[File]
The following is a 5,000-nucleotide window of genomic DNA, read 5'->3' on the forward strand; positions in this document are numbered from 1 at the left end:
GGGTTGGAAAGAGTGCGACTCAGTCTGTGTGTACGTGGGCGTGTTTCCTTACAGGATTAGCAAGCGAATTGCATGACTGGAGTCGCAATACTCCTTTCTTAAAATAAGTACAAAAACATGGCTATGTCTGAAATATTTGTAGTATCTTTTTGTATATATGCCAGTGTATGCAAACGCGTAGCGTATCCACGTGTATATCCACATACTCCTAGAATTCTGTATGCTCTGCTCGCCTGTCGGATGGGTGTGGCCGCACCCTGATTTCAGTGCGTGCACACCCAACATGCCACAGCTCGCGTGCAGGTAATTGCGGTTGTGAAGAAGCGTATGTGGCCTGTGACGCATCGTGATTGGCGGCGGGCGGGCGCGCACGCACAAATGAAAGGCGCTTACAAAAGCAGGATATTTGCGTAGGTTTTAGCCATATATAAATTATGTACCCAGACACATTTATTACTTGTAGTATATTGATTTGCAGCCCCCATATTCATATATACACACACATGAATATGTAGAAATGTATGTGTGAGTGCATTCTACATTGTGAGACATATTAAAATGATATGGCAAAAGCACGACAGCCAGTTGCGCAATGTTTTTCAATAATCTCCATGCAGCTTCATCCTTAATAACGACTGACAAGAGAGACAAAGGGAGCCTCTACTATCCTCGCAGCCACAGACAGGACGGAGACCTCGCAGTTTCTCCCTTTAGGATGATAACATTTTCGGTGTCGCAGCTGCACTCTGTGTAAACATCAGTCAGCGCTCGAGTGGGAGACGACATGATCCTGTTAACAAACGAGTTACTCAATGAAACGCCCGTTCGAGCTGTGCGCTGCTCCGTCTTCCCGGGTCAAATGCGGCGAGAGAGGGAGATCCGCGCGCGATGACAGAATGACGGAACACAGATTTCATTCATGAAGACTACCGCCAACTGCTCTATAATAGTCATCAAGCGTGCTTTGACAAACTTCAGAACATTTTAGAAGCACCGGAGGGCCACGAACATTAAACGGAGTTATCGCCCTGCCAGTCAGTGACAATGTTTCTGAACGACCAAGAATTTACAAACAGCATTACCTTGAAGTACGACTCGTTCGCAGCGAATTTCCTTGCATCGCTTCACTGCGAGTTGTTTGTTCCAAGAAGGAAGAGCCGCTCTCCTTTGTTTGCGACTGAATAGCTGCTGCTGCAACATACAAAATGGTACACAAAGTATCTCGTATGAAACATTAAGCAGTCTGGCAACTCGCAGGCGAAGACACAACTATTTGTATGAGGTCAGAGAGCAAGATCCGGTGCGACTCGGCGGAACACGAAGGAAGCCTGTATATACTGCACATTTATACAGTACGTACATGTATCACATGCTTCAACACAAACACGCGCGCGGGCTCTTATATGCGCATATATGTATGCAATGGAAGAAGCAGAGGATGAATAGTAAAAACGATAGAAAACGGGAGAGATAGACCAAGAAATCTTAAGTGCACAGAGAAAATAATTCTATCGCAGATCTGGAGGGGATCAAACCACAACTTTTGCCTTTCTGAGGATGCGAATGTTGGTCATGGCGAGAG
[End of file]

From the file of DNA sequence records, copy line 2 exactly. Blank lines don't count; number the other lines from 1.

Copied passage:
GGGTTGGAAAGAGTGCGACTCAGTCTGTGTGTACGTGGGCGTGTTTCCTTACAGGATTAGCAAGCGAATTGCATGACTGGAGTCGCAATACTCCTTTCTTAAAATAAGTACAAAAACATGGCTATGTCTGAAATATTTGTAGTATCTTTTTGTATATATGCCAGTGTATGCAAACGCGTAGCGTATCCACGTGTATATCCACATACTCCTAGAATTCTGTATGCTCTGCTCGCCTGTCGGATGGGTGTGGCCGCACCCTGATTTCAGTGCGTGCACACCCAACATGCCACAGCTCGCGTGCAGGTAATTGCGGTTGTGAAGAAGCGTATGTGGCCTGTGACGCATCGTGATTGGCGGCGGGCGGGCGCGCACGCACAAATGAAAGGCGCTTACAAAAGCAGGATATTTGCGTAGGTTTTAGCCATATATAAATTATGTACCCAGACACATTTATTACTTGTAGTATATTGATTTGCAGCCCCCATATTCATATATACACACACATGAATATGTAGAAATGTATGTGTGAGTGCATTCTACATTGTGAGACATATTAAAATGATATGGCAAAAGCACGACAGCCAGTTGCGCAATGTTTTTCAATAATCTCCATGCAGCTTCATCCTTAATAACGACTGACAAGAGAGACAAAGGGAGCCTCTACTATCCTCGCAGCCACAGACAGGACGGAGACCTCGCAGTTTCTCCCTTTAGGATGATAACATTTTCGGTGTCGCAGCTGCACTCTGTGTAAACATCAGTCAGCGCTCGAGTGGGAGACGACATGATCCTGTTAACAAACGAGTTACTCAATGAAACGCCCGTTCGAGCTGTGCGCTGCTCCGTCTTCCCGGGTCAAATGCGGCGAGAGAGGGAGATCCGCGCGCGATGACAGAATGACGGAACACAGATTTCATTCATGAAGACTACCGCCAACTGCTCTATAATAGTCATCAAGCGTGCTTTGACAAACTTCAGAACATTTTAGAAGCACCGGAGGGCCACGAACATTAAACGGAGTTATCGCCCTGCCAGTCAGTGACAATGTTTCTGAACGACCAAGAATTTACAAACAGCATTACCTTGAAGTACGACTCGTTCGCAGCGAATTTCCTTGCATCGCTTCACTGCGAGTTGTTTGTTCCAAGAAGGAAGAGCCGCTCTCCTTTGTTTGCGACTGAATAGCTGCTGCTGCAACATACAAAATGGTACACAAAGTATCTCGTATGAAACATTAAGCAGTCTGGCAACTCGCAGGCGAAGACACAACTATTTGTATGAGGTCAGAGAGCAAGATCCGGTGCGACTCGGCGGAACACGAAGGAAGCCTGTATATACTGCACATTTATACAGTACGTACATGTATCACATGCTTCAACACAAACACGCGCGCGGGCTCTTATATGCGCATATATGTATGCAATGGAAGAAGCAGAGGATGAATAGTAAAAACGATAGAAAACGGGAGAGATAGACCAAGAAATCTTAAGTGCACAGAGAAAATAATTCTATCGCAGATCTGGAGGGGATCAAACCACAACTTTTGCCTTTCTGAGGATGCGAATGTTGGTCATGGCGAGAG